Atlas, antis, Of this name were three. One King of Italy, and father of Elerttra. Another of Arcadia, father of Maia. The thirde of Mauritania, called the greatest, the brother of Prometheus, who, as the Greekes suppose, did fieste finde out the course of the starres, by an ercellent imagination. Wherefore the Poets fained, that hee sustained the firma. ment with his shoulders. It is supposed he was about. 1599 yeares afore the incarnation. It is also the name of an hill in Barbaria, high and small, whiche perceth the Cloudes. Atlas is also a greate riuer in the north parte of the world, running into Ister.Atlantis nepos, Mercurie.
Lewis and Short: Latin dictionary
Ātlās, antis, m., = *)/atlas. I.Atlas, a high mountain in Mauretania, in the northwest part of Libya, on which, acc. to the fable, heaven rested, Plin. 5, 1, 1, 11 sqq.; Ov. M. 2, 296; 15, 149; id. F. 5, 83; Verg. A. 4, 247; 6, 796; Vitr. 6, 10; 8, 12; Hyg. Fab. 150 (cf. Hom. Od. 1, 52; 4, 385; Hdt. 3, 2; 4, 148; Apollod. 2, 5, 11; Diod. Sic. 3, 5).—II. In mythology, a king of Mauretania, son of Iapetus and Clymene, a lover of astronomy, Cic. Tusc. 5, 3, 8; Ov. M. 4, 628 sq.; changed by Perseus, with the aid of Medusa's head, into Mount Atlas, because he refused him a hospitable reception as guest, Ov. M. 4, 657 sq.He was the father, by Pleione, of the seven Pleiades, and, by Æthra, of the seven (acc. to Hyg. five) Hyades.—Meton. for a man of colossal height, and iron. for a dwarf, Juv. 8, 32.—III. Derivv. A. Ātlantĭcus, a, um, adj., of or pertaining to Mount Atlas, as a designation for westAfrican, Libyan: mare,
the Atlantic Ocean
, Cic. Rep. 6, 20, 21: accola,
dwelling on Atlas
, Sil. 10, 185: munera, i. e.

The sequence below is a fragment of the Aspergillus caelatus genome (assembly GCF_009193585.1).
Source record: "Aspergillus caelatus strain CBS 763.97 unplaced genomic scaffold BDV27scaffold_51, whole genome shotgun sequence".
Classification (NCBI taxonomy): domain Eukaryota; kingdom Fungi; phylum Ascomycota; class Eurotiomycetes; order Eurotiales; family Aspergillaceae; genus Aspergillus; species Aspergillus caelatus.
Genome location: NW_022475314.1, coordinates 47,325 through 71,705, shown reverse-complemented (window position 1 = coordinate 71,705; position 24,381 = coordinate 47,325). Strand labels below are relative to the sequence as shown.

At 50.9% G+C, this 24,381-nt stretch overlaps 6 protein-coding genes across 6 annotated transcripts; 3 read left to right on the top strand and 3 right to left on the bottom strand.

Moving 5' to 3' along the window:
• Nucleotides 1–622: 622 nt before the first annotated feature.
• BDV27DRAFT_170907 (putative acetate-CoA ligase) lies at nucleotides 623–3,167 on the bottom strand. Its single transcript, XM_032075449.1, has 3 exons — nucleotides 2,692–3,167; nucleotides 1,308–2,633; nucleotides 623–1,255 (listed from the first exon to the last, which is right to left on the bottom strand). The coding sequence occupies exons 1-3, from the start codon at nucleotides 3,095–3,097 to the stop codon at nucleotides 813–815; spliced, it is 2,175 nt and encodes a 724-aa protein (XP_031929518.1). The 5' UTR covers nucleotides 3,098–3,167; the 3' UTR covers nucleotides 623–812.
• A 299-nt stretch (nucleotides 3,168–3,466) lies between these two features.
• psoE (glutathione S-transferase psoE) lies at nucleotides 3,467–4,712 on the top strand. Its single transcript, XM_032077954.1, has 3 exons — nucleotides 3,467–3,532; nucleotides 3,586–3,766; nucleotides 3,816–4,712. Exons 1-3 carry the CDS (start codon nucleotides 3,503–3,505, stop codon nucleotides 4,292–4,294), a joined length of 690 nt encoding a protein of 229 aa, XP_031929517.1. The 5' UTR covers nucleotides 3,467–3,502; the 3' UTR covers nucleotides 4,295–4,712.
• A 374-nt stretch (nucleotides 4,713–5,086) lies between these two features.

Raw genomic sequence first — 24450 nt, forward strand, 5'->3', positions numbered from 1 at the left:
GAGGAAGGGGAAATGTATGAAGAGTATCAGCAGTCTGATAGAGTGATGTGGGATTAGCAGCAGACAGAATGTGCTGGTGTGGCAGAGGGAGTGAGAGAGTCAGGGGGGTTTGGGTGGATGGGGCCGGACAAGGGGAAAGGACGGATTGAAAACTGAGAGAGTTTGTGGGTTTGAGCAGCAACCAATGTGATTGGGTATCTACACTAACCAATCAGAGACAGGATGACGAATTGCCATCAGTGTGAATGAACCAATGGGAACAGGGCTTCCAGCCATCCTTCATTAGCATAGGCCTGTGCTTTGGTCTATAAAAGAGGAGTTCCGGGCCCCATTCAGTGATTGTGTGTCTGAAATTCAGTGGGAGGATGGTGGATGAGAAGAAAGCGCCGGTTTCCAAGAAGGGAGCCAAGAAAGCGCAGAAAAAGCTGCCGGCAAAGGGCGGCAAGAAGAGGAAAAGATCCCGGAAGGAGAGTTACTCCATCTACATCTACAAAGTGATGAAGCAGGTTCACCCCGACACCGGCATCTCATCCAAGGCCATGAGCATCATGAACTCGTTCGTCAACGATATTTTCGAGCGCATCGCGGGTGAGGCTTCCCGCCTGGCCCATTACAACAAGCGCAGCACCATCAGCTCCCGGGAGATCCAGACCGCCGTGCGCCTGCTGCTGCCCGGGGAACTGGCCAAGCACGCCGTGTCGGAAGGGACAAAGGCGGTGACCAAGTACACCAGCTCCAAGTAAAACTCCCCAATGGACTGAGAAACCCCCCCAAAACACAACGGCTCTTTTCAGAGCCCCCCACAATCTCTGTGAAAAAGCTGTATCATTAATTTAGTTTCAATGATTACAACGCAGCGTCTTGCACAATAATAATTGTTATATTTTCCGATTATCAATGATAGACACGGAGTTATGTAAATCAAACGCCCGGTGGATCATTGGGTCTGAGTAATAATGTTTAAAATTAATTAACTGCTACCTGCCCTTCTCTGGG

, Mart. 14, 89; cf. Atlantis, 1.—B. Ātlantĭăcus, a, um, adj., the same: litus, Sil. 13, 200: Olympus, i. e.
the heaven borne by Atlas
, Calp. 4, 83: profundum, Aus. Mos. 144.—C. Ātlantēus, a, um, adj., of or pertaining to Atlas, and, (a).Of Mount Atlas, as a designation for west-African, Libyan: finis, Hor. C. 1, 34, 11: Oceanus, the Atlantic Ocean, Claud. Nupt. Hon. et Mar. 280; cf. id. Prob. et Olyb. Cons. 35: gurges, Stat. Achill. 1, 223.—(b).Of or belonging to King Atlas: Pleiades, Ov. F. 3, 105.—D. Āt-lantĭădes, ae, m.patr., a male descendant of King Atlas.(a).Mercury, the grandson of Atlas by Maia, Ov. M. 2, 704; 2, 834; 8, 627 (cf.: nepos Atlantis, Ov. F. 5, 663; Hor. C. 1, 10, 1).—(b).Hermaphroditus, greatgrandson of Atlas and son of Mercury, Ov. M. 4, 368.—E. Ātlantĭăs, ădis, f.patr., a female descendant of Atlas: sorores, i. e.
daughters of Atlas
, Sil. 16, 136: Calypso, Auct. Priap. 69 (cf. Liv. And. ap. Prisc. p. 685 P.: apud nympham Atlantis filiam Calypsonem).—F. Ātlantis, ĭdis, f.1.Adj., of or pertaining to Mount Atlas: silva,
a citrus forest
, Luc. 10, 144; cf. Atlanticus.—Also subst., the name of several islands in the Atlantic Ocean, of which the largest, acc. to Plato, was said to have sunk (some consider this as America), Plin. 2, 90, 92, 205; 6, 31, 36, 190.—2.Adj., of or pertaining to King Atlas; and subst., his female posterity; thus the Pleiades and Hyades, connected as constellations in the heavens, are called Atlantides, Hyg. Fab. 192; id. Astr. 2, 21: Eoae Atlantides, the Pleiades, called Vergiliae, Verg. G. 1, 221 Serv.; Col. 10, 54; cf. Vitr. 6, 10.—In sing., an epithet of Electra, one of the Pleiades, Ov F. 4, 31; and of Calypso, Tib. 4, 1, 77. —G. Ātlantĭus, ii, m., a descendant of Atlas; Hermaphroditus, his great-grandson by Mercury (cf. Atlantiades), Hyg. Fab. 271.—IV. Ātlantes, um, m., a Libyan people, Mel. 1, 4, 4; 1, 8, 5; Plin. 5, 8, 8, 44 sq.; Sol. 31.—V. Atlantes = Gigantes, Naev. Bell. Punic. ap. Prisc. p. 679 P.